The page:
However, because ocean mining is such a risky venture, requiring a capital outlay of $1.5 billion to $1.8 billion per site, the industry is bound to demand a higher return on its investment before deep-sea mining becomes commercially viable.

"It's impossible for U.S. miners to make money under the treaty," said Jeffrey K. Amsbaugh, president of Ocean Mining Associates of Gloucester Point, Va., who speaks in terms of a return on investment of 20 percent or more as necessary to attract capital. Experts say a rise in the price of minerals that would make ocean mining viable depends on a host of factors, including supplies, the price of ore from land-based mines and, of course, political upheavals that could shut off sources of strategic minerals.

The best guess is that commercial mining of the ocean depths will not begin until the 1990s or perhaps the turn of the century. Given the existing legal and economic uncertainties, the industry has been on hold for the past two years. Only two of the consortia registered in this country maintain testing facilities and staff.

Whether they will continue to operate under their present structure is a subject of conjecture. A source close to the industry says that the U.S. companies are "scurrying to find ways to get under foreign flags." He added that there is already a movement abroad to form a pan-European consortium that could toss the U.S. companies out because it could not get mining sites from the United Nations if all the participants had not signed the treaty. American participants acknowledged the possibility of operating through foreign subsidiaries, but seemed more inclined to put faith in their government to work out an acceptable solution.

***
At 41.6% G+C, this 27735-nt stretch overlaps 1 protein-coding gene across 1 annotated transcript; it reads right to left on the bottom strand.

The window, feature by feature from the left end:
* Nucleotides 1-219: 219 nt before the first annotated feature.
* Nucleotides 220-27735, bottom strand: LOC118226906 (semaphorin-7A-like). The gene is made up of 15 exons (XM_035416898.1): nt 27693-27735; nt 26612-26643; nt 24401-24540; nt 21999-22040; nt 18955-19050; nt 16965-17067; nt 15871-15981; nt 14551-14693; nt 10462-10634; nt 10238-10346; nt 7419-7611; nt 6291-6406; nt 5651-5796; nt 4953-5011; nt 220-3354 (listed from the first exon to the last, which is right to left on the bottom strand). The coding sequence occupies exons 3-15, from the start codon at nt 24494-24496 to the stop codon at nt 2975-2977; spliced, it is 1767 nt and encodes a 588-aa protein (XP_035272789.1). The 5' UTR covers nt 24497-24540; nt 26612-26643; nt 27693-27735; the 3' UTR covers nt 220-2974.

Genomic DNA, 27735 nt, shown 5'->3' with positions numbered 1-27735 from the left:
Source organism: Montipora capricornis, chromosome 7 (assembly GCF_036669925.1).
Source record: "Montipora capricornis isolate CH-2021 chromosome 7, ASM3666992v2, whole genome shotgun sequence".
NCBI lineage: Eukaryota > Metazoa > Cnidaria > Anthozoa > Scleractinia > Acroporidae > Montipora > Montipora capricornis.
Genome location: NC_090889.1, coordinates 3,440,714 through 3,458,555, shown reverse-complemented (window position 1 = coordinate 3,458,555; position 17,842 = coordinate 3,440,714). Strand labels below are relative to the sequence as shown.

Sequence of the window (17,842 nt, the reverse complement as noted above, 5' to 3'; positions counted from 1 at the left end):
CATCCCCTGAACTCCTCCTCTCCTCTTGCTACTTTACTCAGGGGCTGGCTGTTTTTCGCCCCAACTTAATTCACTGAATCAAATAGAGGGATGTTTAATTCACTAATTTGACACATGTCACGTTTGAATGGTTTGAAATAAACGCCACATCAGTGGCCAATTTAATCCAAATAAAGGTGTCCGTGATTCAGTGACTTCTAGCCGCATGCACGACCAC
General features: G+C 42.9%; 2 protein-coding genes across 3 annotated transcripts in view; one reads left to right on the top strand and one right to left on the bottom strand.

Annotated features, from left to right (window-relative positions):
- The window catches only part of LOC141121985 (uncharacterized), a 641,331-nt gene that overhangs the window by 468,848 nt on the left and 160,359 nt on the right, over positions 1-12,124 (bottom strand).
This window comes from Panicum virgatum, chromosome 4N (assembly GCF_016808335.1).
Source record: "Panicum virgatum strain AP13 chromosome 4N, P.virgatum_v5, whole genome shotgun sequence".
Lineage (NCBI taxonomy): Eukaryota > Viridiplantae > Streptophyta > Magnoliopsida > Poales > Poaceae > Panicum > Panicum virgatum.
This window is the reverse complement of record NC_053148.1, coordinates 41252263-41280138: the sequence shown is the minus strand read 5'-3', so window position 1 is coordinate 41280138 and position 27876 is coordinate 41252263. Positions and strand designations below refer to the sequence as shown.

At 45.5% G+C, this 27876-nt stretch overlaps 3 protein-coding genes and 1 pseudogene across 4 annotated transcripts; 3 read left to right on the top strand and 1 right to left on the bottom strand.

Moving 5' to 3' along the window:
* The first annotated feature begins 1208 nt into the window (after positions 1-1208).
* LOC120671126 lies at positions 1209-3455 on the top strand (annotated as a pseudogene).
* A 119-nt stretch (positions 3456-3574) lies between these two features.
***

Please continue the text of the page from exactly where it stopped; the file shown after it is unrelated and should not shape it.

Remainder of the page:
A 1980 law requires the United States to seek reciprocating agreements with other nations that have their own deep-sea mining operations, which is what those who oppose the treaty hope will now happen. Last week Otho Eskin, director of the State Department's Office of Ocean Law and Policy, said the effort to find reciprocal partners, who would recognize U.S. claims in exchange for U.S. recognition of theirs, would continue. But, he said, "it would be difficult to conclude such an agreement with any country that is a signatory to the treaty."

The U.S. legislation was intended to encourage American companies to undertake ocean exploration, but Eskin questioned whether "it does the industry any good. Can the industry, backed by that legislation, borrow a billion dollars? That is the question," he said.

"Can we carry out deep-seabed mining outside the treaty?" he asked. "It might very well be challenged in the International Court of Justice. We think we would have a good case there but you never can tell."

The administration, he said, will "look to creating conditions allowing companies to operate outside the treaty if they can get financing. We'll try to create as good a legal environment as possible." That could include federal loan guarantees or insurance to attract financing in the face of the risks.